Criminalization of former agents and colleagues

At the international negotiations, the representatives of the federal government had no apparent reaction to the warnings of the Soviet negotiating partners not to pursue legal prosecution of the "VIPS" in the GDR. The reunification treaty provided that all complaints against citizens of the FRG would be handled according to the law in the GDR, which was in effect at the time the alleged activity had occurred. In regard to any eventual prosecutions of GDR espionage, massive political and legal doubts were expressed in 1990 by several leading representatives of the federal government as well as respected academics; these activities were categorised as "offences conditional to the division" whose prosecution after unification was considered absurd. Dr. Schauble, at the time Minister of the Interior and head negotiator of the unification treaty stated: "I cannot imagine that in a reunified Germany, we put erstwhile agents of the other side in prison. What I also cannot imagine is that we put collaborators of the GDR in prison and don't do it the other way around. We are talking here about conditional offences that must be declared unprosecutable." Similar statements were made by the former federal president, Richard von Weizsacker: "In cases where there was…clear espionage, we must bear in mind that this was done both on this side and the other side and, therefore, they must be handled in a parallel manner."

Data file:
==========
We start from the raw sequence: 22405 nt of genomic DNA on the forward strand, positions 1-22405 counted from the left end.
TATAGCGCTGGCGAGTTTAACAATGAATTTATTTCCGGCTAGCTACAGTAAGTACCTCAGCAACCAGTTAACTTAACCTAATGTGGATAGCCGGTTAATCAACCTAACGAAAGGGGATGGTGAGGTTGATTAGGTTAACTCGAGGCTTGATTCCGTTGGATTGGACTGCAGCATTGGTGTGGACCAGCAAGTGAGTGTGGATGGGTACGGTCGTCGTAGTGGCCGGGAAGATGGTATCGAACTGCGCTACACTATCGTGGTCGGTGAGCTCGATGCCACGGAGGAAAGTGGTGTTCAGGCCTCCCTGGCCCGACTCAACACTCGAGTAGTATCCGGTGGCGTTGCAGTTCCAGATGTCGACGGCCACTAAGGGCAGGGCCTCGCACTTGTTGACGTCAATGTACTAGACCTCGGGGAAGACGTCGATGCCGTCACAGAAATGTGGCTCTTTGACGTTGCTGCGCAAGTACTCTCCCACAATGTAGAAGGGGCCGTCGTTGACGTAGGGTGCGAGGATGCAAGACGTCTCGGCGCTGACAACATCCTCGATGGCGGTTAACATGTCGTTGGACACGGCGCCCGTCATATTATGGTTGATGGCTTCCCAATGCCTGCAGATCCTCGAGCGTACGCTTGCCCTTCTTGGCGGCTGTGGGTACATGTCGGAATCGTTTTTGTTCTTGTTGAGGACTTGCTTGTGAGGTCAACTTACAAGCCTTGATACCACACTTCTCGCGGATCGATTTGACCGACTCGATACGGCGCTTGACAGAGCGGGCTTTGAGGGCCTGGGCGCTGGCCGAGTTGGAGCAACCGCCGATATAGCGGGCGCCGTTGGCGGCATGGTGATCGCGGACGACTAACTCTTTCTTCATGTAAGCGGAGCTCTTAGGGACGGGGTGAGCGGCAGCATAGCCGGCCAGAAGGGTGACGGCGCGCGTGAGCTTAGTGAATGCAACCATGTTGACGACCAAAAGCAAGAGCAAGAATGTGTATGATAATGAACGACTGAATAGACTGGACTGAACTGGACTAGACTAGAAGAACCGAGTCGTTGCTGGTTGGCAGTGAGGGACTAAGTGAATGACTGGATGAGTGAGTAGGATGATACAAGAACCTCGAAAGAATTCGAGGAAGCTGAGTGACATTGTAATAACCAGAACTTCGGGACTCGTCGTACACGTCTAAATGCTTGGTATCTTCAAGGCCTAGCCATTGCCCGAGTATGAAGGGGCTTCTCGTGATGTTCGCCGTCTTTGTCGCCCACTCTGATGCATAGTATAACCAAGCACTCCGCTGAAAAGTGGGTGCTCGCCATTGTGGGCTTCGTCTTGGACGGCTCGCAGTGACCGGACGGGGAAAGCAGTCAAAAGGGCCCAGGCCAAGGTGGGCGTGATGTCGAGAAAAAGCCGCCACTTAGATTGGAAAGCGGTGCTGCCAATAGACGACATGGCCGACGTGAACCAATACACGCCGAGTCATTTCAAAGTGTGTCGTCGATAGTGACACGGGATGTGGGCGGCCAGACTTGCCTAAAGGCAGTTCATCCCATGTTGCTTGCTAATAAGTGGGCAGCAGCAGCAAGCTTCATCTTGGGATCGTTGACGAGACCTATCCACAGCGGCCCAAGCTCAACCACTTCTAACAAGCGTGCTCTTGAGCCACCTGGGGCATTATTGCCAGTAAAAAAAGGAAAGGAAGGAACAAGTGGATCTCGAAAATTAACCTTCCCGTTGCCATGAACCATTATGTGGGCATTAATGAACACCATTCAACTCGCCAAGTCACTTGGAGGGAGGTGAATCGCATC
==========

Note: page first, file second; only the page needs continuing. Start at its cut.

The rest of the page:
Nonetheless, in 1990 and the years following, a strange constellation of political forces, members of the highest circles of the Socialist Party of Germany (SPD) parliamentarians, thwarted a legal regulation prohibiting the prosecution of spy activities for the GDR. Abusing the binding regulations of the reunification treaty concerning the application of GDR law, the federal German courts formulated adventurous reconstruction's - even in their highest judicial decisions - in order to enable massive prosecutions in the area of politics, military, judiciary and secret service of those presumed responsible in the GDR. Often, a simple judicial ruling nullified the international principles of a constitutional state, e.g., regulations on the superannuating of criminal offences.

Due only to widespread domestic and foreign protests, inquiries by the uneasy lower courts to the federal constitutional court resulted, in May 1995 (after almost all the processes against agents and collaborators of the GDR had been completed), in a decision by an outwardly close majority vote taken by this highest Federal German court. In principle, the Constitutional Court prohibited the further prosecution (with a few exceptions) of the head officials of the foreign intelligence services of the GDR, but gave an unrestricted green light to the prosecution of sources of foreign reconnaissance among the citizens of the old FRG.